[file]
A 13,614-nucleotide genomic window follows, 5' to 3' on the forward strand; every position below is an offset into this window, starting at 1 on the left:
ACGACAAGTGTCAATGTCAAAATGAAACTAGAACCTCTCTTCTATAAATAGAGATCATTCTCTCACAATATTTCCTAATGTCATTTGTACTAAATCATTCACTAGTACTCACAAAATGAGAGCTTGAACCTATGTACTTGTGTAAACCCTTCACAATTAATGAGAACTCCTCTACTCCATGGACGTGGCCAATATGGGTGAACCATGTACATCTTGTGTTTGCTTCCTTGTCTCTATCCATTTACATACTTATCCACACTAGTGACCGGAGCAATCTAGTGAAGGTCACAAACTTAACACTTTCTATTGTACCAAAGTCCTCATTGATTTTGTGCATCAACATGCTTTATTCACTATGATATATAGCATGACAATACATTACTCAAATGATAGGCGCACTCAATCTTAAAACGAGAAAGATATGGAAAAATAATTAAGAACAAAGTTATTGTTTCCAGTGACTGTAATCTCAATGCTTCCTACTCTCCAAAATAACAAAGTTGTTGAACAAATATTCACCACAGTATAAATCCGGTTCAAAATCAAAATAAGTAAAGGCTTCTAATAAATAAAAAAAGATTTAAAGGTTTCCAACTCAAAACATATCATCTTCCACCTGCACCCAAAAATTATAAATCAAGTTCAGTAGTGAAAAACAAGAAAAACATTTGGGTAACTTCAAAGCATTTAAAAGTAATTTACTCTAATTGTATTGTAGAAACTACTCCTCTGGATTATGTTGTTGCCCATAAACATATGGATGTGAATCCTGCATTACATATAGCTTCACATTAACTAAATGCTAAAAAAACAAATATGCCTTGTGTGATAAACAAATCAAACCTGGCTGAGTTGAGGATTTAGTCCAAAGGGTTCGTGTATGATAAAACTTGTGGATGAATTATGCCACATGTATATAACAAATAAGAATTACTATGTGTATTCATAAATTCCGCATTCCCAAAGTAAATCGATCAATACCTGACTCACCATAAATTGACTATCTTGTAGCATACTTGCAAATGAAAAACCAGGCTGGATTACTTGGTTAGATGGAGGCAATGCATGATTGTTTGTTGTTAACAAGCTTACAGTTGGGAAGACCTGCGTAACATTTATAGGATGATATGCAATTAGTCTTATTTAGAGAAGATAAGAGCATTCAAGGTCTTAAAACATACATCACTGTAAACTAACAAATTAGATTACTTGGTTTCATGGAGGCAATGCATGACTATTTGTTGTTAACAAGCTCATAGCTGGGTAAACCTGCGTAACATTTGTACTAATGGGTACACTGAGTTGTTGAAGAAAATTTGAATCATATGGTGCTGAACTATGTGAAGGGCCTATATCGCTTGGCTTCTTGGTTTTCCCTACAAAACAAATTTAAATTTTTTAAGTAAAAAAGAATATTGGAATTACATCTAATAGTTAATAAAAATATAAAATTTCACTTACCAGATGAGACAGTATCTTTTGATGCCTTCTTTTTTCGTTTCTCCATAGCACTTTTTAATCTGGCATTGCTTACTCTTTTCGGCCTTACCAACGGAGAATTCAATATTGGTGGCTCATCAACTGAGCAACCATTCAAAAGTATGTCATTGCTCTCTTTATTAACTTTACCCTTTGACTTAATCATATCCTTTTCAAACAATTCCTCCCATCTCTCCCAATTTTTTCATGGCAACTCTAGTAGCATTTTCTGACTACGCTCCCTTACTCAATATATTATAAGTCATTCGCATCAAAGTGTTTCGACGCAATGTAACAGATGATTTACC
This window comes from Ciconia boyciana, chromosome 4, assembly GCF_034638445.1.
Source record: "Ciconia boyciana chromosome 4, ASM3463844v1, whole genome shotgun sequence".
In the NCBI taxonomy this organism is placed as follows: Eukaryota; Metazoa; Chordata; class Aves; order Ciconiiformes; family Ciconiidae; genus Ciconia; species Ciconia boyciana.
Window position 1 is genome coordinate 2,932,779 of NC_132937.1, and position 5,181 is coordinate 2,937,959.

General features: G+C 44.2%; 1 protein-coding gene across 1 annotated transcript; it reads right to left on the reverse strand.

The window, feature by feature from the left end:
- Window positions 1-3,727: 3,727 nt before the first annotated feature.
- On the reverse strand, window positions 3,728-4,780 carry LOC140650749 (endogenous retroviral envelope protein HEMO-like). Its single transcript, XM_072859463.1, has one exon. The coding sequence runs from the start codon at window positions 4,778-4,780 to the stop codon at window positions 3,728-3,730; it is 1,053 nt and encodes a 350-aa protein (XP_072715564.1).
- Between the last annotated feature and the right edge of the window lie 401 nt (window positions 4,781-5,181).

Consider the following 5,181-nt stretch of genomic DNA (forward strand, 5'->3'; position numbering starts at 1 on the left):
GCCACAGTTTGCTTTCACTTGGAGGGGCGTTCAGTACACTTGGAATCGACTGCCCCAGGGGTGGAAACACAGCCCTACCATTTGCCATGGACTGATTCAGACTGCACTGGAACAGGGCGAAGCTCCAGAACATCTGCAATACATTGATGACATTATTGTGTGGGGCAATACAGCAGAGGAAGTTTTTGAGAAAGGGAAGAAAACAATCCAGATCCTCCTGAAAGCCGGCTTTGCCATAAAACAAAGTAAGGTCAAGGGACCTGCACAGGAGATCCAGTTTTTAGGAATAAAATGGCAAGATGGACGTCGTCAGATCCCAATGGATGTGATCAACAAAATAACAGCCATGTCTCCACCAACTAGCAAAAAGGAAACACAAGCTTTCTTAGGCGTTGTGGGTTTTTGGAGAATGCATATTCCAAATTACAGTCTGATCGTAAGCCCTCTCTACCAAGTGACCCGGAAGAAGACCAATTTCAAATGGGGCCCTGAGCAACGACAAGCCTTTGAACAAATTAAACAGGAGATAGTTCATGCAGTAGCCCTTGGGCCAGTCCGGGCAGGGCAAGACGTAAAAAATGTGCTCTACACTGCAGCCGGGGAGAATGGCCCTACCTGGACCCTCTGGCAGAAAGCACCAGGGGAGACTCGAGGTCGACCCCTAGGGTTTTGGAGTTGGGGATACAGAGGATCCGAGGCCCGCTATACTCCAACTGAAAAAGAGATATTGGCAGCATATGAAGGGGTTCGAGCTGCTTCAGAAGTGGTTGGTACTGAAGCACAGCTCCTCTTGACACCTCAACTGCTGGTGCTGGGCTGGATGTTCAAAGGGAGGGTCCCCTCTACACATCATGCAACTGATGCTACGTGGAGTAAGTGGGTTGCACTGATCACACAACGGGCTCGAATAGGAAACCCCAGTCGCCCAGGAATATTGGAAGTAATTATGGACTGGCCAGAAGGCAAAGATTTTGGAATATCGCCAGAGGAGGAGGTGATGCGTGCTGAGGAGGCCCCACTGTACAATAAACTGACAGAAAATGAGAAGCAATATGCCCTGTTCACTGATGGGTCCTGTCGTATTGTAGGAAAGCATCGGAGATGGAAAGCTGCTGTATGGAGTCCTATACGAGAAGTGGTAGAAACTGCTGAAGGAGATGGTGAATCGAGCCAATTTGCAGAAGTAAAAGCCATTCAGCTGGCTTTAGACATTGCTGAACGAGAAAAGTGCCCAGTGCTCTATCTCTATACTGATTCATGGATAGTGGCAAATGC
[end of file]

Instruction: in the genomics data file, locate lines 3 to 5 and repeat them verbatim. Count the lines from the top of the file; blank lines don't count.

This window comes from Ciconia boyciana, chromosome 4, assembly GCF_034638445.1.
Source record: "Ciconia boyciana chromosome 4, ASM3463844v1, whole genome shotgun sequence".
In the NCBI taxonomy this organism is placed as follows: Eukaryota; Metazoa; Chordata; class Aves; order Ciconiiformes; family Ciconiidae; genus Ciconia; species Ciconia boyciana.